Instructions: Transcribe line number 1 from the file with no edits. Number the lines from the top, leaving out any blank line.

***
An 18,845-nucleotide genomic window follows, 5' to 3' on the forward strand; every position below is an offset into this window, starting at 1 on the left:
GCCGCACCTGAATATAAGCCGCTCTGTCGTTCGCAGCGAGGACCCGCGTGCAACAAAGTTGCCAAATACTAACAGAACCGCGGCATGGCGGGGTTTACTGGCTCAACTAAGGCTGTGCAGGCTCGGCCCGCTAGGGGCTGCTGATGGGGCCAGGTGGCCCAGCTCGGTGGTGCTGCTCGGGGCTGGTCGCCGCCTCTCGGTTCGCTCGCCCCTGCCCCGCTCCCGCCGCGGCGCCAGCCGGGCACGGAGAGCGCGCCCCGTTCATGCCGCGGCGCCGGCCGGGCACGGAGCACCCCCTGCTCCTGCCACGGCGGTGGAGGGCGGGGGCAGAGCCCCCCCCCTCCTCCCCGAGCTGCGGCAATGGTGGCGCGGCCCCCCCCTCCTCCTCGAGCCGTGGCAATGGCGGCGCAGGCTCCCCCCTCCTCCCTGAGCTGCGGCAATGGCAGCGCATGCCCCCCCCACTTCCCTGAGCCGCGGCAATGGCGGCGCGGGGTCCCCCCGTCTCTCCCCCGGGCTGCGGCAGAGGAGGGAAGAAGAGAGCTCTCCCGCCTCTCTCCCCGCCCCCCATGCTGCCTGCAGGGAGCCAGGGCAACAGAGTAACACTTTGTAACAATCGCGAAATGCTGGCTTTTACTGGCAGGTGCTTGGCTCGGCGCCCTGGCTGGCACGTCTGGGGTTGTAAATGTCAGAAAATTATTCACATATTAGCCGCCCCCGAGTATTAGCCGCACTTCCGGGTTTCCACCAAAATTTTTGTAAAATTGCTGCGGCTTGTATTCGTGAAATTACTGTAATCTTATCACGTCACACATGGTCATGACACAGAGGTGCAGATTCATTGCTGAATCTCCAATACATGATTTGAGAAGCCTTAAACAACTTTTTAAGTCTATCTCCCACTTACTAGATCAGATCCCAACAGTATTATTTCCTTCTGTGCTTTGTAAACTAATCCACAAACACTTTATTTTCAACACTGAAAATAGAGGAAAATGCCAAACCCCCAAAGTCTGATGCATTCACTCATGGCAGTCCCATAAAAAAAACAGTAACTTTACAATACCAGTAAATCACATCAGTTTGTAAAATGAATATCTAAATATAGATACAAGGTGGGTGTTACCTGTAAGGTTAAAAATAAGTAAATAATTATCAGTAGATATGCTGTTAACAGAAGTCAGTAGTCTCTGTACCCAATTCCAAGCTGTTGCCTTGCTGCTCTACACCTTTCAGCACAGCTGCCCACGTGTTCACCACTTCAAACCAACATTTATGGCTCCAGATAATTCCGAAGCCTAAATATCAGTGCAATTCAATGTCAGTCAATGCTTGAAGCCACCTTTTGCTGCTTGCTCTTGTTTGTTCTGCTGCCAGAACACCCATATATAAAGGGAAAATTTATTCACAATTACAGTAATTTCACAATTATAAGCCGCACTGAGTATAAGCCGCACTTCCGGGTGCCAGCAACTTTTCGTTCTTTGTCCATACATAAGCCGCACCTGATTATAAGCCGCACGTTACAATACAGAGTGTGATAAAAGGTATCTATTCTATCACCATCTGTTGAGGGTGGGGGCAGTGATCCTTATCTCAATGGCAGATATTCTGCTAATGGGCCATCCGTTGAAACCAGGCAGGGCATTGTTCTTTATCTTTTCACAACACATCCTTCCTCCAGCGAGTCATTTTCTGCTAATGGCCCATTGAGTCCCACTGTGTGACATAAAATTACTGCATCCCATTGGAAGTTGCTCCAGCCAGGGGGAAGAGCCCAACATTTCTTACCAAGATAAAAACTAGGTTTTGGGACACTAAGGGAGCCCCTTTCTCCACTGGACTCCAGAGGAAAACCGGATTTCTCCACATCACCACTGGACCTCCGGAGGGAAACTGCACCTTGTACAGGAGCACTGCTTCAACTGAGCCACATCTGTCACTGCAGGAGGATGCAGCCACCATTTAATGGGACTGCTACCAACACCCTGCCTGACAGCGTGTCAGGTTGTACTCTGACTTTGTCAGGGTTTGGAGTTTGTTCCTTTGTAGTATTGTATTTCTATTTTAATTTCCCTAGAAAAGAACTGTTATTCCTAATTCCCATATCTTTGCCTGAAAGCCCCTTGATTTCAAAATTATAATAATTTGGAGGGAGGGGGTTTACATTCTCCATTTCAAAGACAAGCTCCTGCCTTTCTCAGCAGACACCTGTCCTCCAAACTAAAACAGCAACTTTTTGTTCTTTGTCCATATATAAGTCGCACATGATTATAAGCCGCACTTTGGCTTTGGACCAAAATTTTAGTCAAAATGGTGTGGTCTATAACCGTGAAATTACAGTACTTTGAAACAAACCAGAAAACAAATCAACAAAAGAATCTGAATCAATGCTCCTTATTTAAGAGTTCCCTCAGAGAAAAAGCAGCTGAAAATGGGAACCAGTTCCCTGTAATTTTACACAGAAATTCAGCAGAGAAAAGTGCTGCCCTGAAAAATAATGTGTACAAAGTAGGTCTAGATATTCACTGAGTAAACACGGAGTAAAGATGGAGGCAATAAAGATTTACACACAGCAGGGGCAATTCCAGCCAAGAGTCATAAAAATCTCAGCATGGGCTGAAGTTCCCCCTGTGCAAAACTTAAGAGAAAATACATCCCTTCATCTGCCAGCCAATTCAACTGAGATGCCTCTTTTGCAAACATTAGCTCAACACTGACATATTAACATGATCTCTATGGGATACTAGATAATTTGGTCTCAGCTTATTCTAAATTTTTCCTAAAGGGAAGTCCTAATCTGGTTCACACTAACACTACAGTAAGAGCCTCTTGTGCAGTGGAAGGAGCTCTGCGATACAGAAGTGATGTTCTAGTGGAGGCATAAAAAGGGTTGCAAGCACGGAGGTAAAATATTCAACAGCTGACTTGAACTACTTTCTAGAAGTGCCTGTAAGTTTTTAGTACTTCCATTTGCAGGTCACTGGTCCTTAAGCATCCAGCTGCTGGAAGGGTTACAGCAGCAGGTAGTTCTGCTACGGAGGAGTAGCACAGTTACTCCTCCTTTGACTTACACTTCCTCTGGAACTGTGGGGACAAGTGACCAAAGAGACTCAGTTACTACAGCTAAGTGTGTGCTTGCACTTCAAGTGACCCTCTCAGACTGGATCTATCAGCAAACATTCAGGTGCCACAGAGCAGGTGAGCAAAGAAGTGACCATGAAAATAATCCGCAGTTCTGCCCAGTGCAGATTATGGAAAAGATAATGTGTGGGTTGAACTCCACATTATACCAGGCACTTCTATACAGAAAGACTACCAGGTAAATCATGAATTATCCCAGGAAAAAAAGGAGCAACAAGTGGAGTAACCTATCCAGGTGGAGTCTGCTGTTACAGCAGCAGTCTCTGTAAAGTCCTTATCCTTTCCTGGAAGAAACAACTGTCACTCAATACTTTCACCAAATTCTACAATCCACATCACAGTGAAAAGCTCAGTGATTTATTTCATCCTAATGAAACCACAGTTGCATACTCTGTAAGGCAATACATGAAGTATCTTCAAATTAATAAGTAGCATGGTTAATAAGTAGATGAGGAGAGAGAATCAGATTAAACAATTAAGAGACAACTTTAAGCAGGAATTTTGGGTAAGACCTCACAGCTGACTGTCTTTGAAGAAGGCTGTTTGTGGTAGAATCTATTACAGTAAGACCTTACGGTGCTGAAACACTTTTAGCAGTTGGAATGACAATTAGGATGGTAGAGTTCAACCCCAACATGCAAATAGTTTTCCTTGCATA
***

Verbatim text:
An 18,845-nucleotide genomic window follows, 5' to 3' on the forward strand; every position below is an offset into this window, starting at 1 on the left: